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Canada Announces Long-Awaited Inquiry Into Murdered and Missing Indigenous Women

At long last, the Canadian government is launching a national inquiry into the ongoing tragedy of missing and murdered indigenous women.

The Canadian government will begin its long-sought-for inquiry into missing and murdered indigenous women and girls by meeting with victims’ family members, ministers have announced.

Officials will go on to consult with experts, aboriginal organizations and lower levels of government to design and focus the inquiry before its full launch next year.

The federal ministers of indigenous affairs, justice and status of women outlined the first phase of the inquiry in the House of Commons foyer on Tuesday, just a few hours after Prime Minister Justin Trudeau addressed the Assembly of First Nations National Assembly, the first time in 40 years the head of government has done so.

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Indigenous Affairs Minister Carolyn Bennett said the consultations will determine the scope and parameters of the inquiry, as well as possible commissioners and the role of families and ceremony in the process. She said ministers will start meeting with victims’ family members in Ottawa as soon as Friday December 11. An online component with more information and a survey is also in the works.

“Over the coming weeks our aim is to hear from as many people as possible,” Bennett said. “We will get this right for the spirits and memories of those we have lost.”

Justice Minister Jody Wilson-Raybould reiterated Bennett’s commitment to ending the tragedy.

“No inquiry, as we know, can undo what happened, nor can it restore what we’ve lost,” Wilson-Raybould said. “But it can help us find ways forward because we know, as a country, we can and must do better.”

Before the announcement, Algonquin elder Claudette Commanda led a moment of silence for Canada’s more than 1,200 missing and murdered indigenous women, including 25-year-old Christy Crane, who died after being found seriously injured on a gravel road south of Edmonton on Sunday December 6.

“We pause to reflect today on the serious and tragic incidents that continue to occur,” Commanda said. “Incidents like the discovery and the death of a young indigenous woman in Alberta just recently, this week. Our thoughts and our sympathies are with her family, her community and her friends.”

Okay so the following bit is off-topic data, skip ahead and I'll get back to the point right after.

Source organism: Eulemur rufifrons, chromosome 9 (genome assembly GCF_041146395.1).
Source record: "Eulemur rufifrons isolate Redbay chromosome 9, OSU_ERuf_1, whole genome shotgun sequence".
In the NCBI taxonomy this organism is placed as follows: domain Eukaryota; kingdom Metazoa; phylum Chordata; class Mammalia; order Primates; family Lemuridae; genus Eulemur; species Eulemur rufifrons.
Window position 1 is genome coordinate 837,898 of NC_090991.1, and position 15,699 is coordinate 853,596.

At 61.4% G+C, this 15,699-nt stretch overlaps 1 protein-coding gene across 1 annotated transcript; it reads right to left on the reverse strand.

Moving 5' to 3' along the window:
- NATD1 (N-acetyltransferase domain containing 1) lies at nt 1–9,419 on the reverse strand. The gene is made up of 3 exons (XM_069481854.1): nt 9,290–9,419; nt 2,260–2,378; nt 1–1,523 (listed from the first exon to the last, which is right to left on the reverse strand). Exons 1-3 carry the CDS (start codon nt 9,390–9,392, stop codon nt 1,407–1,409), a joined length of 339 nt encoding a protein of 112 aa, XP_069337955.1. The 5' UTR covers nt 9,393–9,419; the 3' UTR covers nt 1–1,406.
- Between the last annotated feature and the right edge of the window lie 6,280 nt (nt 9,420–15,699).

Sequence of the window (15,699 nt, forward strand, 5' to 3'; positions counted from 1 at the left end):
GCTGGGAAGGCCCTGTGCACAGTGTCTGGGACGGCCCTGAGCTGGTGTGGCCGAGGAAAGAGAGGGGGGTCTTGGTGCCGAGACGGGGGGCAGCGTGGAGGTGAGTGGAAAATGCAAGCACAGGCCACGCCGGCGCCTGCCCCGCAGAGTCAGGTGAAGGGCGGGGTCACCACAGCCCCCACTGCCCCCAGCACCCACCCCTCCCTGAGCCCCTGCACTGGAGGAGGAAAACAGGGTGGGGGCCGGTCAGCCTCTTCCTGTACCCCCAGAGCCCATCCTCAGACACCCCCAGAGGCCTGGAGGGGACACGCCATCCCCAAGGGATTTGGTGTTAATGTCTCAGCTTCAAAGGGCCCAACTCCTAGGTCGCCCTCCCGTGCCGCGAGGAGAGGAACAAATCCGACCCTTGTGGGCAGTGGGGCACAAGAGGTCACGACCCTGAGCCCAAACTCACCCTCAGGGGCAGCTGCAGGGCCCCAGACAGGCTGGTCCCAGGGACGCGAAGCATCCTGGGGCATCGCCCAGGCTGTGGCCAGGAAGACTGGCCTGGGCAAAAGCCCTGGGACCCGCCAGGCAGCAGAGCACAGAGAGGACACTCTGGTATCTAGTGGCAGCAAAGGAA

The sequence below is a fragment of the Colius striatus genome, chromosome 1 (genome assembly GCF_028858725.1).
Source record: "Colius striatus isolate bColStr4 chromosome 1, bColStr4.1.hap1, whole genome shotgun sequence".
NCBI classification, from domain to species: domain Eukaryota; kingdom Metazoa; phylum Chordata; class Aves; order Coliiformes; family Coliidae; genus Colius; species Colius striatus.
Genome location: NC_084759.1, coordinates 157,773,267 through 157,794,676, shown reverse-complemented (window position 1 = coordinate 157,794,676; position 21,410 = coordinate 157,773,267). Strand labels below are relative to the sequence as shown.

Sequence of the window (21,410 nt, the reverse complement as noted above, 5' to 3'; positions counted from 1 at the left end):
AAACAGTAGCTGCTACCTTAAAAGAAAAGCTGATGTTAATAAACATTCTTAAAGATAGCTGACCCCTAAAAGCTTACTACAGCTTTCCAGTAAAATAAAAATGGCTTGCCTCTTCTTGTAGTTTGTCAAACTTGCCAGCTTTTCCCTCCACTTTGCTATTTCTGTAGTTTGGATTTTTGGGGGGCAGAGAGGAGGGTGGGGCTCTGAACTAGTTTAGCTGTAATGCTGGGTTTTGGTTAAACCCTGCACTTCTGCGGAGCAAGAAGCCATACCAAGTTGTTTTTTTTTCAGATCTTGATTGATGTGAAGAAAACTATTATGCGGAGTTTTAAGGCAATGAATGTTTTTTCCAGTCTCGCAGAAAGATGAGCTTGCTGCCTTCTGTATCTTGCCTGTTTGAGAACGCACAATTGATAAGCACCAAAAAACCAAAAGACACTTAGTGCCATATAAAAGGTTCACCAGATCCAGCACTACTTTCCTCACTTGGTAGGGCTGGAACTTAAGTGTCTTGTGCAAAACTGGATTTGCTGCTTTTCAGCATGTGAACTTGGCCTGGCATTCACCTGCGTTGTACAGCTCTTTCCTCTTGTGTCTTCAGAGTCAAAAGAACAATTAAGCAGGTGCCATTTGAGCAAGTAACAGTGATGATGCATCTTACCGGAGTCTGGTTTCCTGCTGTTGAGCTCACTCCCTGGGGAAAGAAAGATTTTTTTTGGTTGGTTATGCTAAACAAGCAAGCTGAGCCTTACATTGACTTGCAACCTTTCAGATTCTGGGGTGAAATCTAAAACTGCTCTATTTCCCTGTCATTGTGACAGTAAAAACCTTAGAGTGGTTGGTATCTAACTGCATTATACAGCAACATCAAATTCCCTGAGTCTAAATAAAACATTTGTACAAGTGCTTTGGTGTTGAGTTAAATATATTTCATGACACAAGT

After the announcement, a number of indigenous groups voiced strong support for both the national inquiry and the consultations.

The inquiry will provide closure for families while showing “that racism is alive and well in Canada,” said Anishinabek Nation Grand Council Chief Patrick Madahbee in a statement. “Solutions need to be brought forward and we believe that public education and education in schools is one of the answers to this problem.”

The inquiry is “a long time coming,” said Assembly of First Nations National Chief Perry Bellegarde.

“We have always said the families and individuals impacted by violence against women be central to immediate action and a national inquiry,” Bellegarde said. “After years of denial and deflection, it is my hope we can make real strides in achieving justice for families and achieving safety and security for all our people.”

Meanwhile, the British Columbia government said it will be making its own announcement in the coming weeks involving improved transportation along the so-called Highway of Tears, where at least 18 women have gone missing or been murdered since the 1970s. The provincial ministry of transportation held a symposium on the issue in Smithers on November 24, and more developments are coming, the province said.

Earlier in the day, Trudeau told an AFN chiefs’ gathering in Gatineau, Quebec, that a national inquiry was one of his government’s top priorities.

“The victims deserve justice, their families an opportunity to heal and to be heard,” Trudeau said. “We must work together to put an end to this ongoing tragedy.”